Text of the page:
Gutenberg ebook: Book of Wonder (1912, short stories)
Wikipedia: Book of Wonder (has list of stories)
I'd been reading so many authors gush about or at least admit being influenced by Lord Dunsany (read his full name here and you'll see why everyone abbreviates it) that it seemed time to find out why. Unfortunately I started with his novel The King of Elfland's Daughter, because it had often been mentioned in the gushing. And it was not the right book to start with (I might try it again someday, but it was a boredom DNF and those don't usually change). Happily this book gives you both an example of why, but also why it's a better book.
First it's a series of short stories, which is usually a better place to get a feel for what an author can manage. If I'd been in a DNF mood this might have ended badly, because the first story was everything that made me stop reading the Elfland novel. Except added to that is a very giggleworthy line that - I'll stop myself there because yes, it's quote time.
Story title: The Bride of the Man-Horse
I'm skipping the first paragraph, but these are the 2nd through 4th ones. "She" is mama centaur, pondering her son leaving home:
She knew that today he would not drink at the stream coming down from the terraces of Varpa Niger, the inner land of the mountains, that today he would not wonder awhile at the sunset and afterwards trot back to the cavern again to sleep on rushes pulled by rivers that know not Man. She knew that it was with him as it had been of old with his father, and with Goom the father of Jyshak, and long ago with the gods. Therefore she only sighed and let him go.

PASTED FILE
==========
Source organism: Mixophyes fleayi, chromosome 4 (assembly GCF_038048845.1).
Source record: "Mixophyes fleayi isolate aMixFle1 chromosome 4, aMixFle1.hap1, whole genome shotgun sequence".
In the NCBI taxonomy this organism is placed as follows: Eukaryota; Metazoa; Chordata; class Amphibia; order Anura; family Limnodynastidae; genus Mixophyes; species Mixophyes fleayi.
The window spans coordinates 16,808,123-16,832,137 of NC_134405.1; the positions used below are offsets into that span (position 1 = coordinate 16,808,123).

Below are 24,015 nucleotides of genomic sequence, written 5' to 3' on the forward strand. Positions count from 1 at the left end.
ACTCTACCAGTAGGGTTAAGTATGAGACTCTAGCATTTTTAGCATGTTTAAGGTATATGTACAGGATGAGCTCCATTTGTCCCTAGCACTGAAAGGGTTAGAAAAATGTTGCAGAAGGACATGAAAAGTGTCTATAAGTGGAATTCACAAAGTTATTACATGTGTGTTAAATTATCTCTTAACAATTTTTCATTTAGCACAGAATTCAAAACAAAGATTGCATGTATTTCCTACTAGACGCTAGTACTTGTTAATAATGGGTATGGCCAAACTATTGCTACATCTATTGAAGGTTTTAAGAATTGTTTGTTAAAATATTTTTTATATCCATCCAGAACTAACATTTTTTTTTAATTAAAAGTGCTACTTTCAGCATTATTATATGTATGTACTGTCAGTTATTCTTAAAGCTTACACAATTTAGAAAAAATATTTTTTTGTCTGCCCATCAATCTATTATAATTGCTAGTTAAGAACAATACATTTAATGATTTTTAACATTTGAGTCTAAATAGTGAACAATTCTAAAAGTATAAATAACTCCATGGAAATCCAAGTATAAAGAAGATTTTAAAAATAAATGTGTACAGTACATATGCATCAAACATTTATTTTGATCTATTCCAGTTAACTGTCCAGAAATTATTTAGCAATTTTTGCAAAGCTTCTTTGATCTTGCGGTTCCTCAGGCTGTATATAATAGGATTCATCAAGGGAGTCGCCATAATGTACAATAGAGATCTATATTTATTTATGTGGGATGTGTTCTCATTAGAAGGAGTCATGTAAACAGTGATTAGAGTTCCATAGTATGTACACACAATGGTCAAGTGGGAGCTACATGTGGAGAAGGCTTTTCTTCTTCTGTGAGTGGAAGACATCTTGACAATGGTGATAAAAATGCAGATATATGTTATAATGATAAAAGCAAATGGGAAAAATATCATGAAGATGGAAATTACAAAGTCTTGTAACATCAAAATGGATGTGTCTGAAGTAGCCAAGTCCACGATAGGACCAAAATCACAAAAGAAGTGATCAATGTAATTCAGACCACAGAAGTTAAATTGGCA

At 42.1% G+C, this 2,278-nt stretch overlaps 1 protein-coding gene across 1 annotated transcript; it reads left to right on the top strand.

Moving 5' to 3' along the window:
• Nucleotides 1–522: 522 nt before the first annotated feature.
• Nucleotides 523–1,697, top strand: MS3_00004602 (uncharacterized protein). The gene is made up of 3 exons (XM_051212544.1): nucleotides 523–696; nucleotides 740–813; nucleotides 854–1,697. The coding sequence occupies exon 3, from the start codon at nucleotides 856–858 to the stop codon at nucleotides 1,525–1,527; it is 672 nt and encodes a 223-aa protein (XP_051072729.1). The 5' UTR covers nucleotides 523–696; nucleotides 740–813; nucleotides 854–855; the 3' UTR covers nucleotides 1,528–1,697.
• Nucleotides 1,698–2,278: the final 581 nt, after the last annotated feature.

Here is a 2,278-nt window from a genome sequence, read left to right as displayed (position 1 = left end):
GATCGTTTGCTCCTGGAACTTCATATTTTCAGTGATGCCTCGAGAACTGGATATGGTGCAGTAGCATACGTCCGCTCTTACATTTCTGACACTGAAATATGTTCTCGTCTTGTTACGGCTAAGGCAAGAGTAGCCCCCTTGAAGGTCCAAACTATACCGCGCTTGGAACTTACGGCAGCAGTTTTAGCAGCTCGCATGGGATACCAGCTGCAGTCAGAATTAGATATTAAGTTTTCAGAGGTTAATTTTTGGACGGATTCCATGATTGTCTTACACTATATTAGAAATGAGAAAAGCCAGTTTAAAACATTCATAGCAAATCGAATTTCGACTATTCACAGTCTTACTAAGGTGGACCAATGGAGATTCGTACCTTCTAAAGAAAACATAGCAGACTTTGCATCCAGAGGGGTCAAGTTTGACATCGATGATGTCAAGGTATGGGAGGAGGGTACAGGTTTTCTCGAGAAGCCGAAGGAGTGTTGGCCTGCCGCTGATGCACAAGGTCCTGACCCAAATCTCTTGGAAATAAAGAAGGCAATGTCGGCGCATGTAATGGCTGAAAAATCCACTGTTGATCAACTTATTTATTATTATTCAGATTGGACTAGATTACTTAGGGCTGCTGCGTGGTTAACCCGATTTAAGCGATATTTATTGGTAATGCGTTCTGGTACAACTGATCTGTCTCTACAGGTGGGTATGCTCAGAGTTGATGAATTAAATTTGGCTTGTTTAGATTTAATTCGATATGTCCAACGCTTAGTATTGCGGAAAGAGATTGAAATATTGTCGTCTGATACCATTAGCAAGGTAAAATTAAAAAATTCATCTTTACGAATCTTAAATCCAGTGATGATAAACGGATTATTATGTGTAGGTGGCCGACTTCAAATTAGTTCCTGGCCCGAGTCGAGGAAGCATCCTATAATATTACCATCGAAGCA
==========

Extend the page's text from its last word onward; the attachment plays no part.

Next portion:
But he, coming out from the cavern that was his home, went for the first time over the little stream, and going round the corner of the crags saw glittering beneath him the mundane plain. And the wind of the autumn that was gilding the world, rushing up the slopes of the mountain, beat cold on his naked flanks. He raised his head and snorted.
"I am a man-horse now!" he shouted aloud; and leaping from crag to crag he galloped by valley and chasm, by torrent-bed and scar of avalanche, until he came to the wandering leagues of the plain, and left behind him for ever the Athraminaurian mountains.
This....this is an MST3K film, waiting to be made. You've got the random fantasy place names and people, you have a centaur, and you have story of young dude going on a journey. Also "man-horse," I just, ugh, no. Awful, clunky word choice.